Embedding the culture of innovation – ZOOM IN (PART A)
Would you ever imagine that culture and creative industries have the power to change mindsets within City government and advance public sector innovation?
Kosice 2.0 project aims at elevating the well-being of the citizens of Kosice at large by improving the performance of its City government, increasing its strategic and operational capabilities and advancing its processes and routines of work. Capitalizing on the power of its emerging cultural industry and its contemporary cultural heritage it develops an integrated innovation ecosystem of meticulously designed components that altogether improve the capacity of its municipality to design data-driven, evidence-based, citizen-centric policies.
One of the main pillars of this innovation ecosystem that Kosice 2.0 project aims establishing is associated with the ability to provide opportunities for training, capacity building and peer to peer learning to the different target groups of the project. Three training programs are developed and piloted throughout the 3 years of its implementation. One for municipal officers (Creative City), one for citizens and civil society actors (Cre/active Citizens) and one for the academic community (Creative University). All three of these programs contribute to the creative transformation of the city and enhance the sustainability and progress of the innovation ecosystem that Kosice 2.0 establishes.
The first zoom-in for Kosice 2.0 project takes a deep dive into the development and piloting of the Creative City capacity building program targeted to municipality employees that took place between December 2022 and May 2023 looking it as a model that supports the establishment of a new culture of innovation in the City government context.
Through a series of interviews conducted with members of the organization team, the people involved in the design and delivery of the training program, municipality leadership representatives, participants and external experts this case study examines key questions such as:
- how does a training program for civil servants opt for culture change? what does this culture change mean?
- what could be its main elements?
- what are the challenges faced in the planning and implementation stages?
- how do you move from theory to practice?
- is skills enhancement enough to embed innovation?
- what does it take to see this program becoming a routine?
- what does an impactful capacity training program should look like and what are the top tips to potential replicators
PART A: Vision and planning
Creative City program was piloted for a period of 6 months and comprised 3 main modules: (1) the “Design Thinking” module that aimed at opening up new user-centric approaches and methods when designing services (2) the “Value for Money” module that attempted to introduce participants to a new analytical mindset when planning their actions or evaluating decisions (3) the “Participation“ module that focused on why and how to bringing together all relevant stakeholders to collaborate with the local government when piloting urban solutions. A group of around 20 officers from different City departments participated in a series of online and off-line trainings, they tested digital tools of the new era such as the Miro and the Moodle e-learning platform, they engaged in seminars with invited experts, problem solving sessions and real-time field work assignments.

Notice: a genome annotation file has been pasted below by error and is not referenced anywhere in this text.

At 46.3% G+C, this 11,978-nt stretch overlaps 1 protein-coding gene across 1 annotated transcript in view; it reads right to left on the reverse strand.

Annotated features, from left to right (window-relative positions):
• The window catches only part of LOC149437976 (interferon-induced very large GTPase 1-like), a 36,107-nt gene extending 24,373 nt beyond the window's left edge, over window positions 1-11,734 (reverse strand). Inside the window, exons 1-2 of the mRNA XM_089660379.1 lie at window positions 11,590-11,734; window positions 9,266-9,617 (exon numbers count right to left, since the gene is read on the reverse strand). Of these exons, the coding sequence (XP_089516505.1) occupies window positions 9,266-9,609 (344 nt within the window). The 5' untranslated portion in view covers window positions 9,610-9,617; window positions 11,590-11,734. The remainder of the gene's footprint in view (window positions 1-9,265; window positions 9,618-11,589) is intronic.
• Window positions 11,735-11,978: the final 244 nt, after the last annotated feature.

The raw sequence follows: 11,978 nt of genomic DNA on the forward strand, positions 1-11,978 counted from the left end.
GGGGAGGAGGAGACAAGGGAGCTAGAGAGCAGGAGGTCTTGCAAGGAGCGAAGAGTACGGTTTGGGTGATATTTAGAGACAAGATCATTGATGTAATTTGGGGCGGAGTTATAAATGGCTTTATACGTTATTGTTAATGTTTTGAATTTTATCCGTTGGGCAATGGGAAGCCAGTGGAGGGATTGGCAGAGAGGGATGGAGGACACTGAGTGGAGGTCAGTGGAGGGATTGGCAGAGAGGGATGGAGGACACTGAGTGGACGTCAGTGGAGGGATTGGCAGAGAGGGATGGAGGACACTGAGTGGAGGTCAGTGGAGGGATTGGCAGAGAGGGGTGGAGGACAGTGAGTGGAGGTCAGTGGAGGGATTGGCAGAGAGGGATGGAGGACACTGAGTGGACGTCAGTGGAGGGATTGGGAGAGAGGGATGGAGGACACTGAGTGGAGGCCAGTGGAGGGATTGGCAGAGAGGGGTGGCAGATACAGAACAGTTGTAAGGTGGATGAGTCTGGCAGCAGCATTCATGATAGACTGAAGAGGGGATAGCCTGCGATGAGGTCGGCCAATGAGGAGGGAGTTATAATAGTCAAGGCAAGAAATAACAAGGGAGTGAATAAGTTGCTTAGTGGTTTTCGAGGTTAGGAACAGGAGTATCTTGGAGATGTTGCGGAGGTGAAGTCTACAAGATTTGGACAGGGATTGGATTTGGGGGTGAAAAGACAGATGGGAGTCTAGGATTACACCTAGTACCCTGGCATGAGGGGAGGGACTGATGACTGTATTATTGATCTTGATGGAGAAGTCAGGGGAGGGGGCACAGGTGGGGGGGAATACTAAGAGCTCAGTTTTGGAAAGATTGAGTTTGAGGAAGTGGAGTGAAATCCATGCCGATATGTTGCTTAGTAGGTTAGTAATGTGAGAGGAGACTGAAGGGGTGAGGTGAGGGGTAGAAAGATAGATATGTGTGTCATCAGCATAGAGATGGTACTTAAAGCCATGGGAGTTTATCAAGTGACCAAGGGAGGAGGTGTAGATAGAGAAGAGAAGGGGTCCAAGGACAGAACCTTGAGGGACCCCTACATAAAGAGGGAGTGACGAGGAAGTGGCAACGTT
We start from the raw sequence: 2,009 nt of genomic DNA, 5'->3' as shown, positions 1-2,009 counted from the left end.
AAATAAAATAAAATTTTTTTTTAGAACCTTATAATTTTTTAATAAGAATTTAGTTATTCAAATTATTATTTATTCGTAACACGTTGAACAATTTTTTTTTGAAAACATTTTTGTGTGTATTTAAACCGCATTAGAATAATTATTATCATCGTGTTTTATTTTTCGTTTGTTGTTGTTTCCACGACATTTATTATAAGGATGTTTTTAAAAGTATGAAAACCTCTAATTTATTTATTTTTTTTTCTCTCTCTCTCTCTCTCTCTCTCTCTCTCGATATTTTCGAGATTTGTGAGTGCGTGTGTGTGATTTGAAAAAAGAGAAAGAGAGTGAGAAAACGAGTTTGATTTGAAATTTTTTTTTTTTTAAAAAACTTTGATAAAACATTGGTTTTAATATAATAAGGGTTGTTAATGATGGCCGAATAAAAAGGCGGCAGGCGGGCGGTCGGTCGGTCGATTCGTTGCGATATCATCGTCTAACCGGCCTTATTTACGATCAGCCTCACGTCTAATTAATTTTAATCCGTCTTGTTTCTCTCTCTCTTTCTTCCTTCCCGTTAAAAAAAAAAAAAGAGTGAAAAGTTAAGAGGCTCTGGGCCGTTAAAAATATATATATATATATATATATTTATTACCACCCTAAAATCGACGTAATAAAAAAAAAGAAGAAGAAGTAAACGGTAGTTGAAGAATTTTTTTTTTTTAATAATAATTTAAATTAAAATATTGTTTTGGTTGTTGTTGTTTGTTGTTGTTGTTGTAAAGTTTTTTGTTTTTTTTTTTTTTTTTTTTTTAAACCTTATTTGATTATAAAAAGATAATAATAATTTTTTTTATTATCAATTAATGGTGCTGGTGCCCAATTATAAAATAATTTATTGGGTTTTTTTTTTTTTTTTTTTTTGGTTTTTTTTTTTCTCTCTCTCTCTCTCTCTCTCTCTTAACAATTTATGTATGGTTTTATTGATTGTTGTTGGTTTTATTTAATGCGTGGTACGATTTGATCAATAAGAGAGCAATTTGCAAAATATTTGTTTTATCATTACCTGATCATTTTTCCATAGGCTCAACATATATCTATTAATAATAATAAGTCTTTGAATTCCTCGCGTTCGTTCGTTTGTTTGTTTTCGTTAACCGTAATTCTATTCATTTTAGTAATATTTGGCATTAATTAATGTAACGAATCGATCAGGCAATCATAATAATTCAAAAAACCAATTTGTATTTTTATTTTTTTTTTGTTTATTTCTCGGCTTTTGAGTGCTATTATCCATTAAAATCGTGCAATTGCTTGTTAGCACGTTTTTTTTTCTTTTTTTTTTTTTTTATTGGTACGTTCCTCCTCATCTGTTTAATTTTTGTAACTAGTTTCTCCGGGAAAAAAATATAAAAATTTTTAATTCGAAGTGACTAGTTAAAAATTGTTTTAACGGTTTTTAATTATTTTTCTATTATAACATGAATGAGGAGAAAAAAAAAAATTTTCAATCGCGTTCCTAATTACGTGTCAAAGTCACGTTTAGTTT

A. Envisioning the transformation of mindsets
Kosice 2.0 project assembles a new innovation ecosystem for the City of Kosice. A newly formed research unit (CXI) staffed by young talents who collect and process data and generate recommendations for its urban authority, numerous opportunities for start-ups and civil society groups to interact with the municipality and explore solutions to pragmatic urban challenges, new tools in the hands of the city services such as the Open Data Kosice which collects, processes and openly shares urban data online.
To meet the requirements and be able to take benefit of this new innovation infrastructure that has been formed, the municipality needs to invest in upgrading its own human resources and capacity as well. Michal Hladký, director of the Creative Industry Kosice (CIKE), author of Kosice 2.0 proposal, who leads this new innovation-based-in-culture initiative, states this quite clearly:
“The basic idea was that if we want to implement any innovation for the municipality then we would also need people on the other side (in the municipality) who can understand the concept, and who can work with us on a peer level. Things like design thinking, value for money, participation, aren’t very common for our local government. So that’s why we decided that if we want to implement an innovative idea like Kosice 2.0, we need to build capacity internally in the municipality side as well…Creative Industry Kosice operates in the realm of innovation for a long time bringing ideas like using hackathons as an innovation tool or delivery of ideas to the City. This is quite extreme in the eyes of a municipal officer. It might be common in other places of the world but here it is not common for our City to open up to the broader stakeholder community and openly discuss challenges or ask from start-ups and creative people to come up with ideas that will address urban problems.”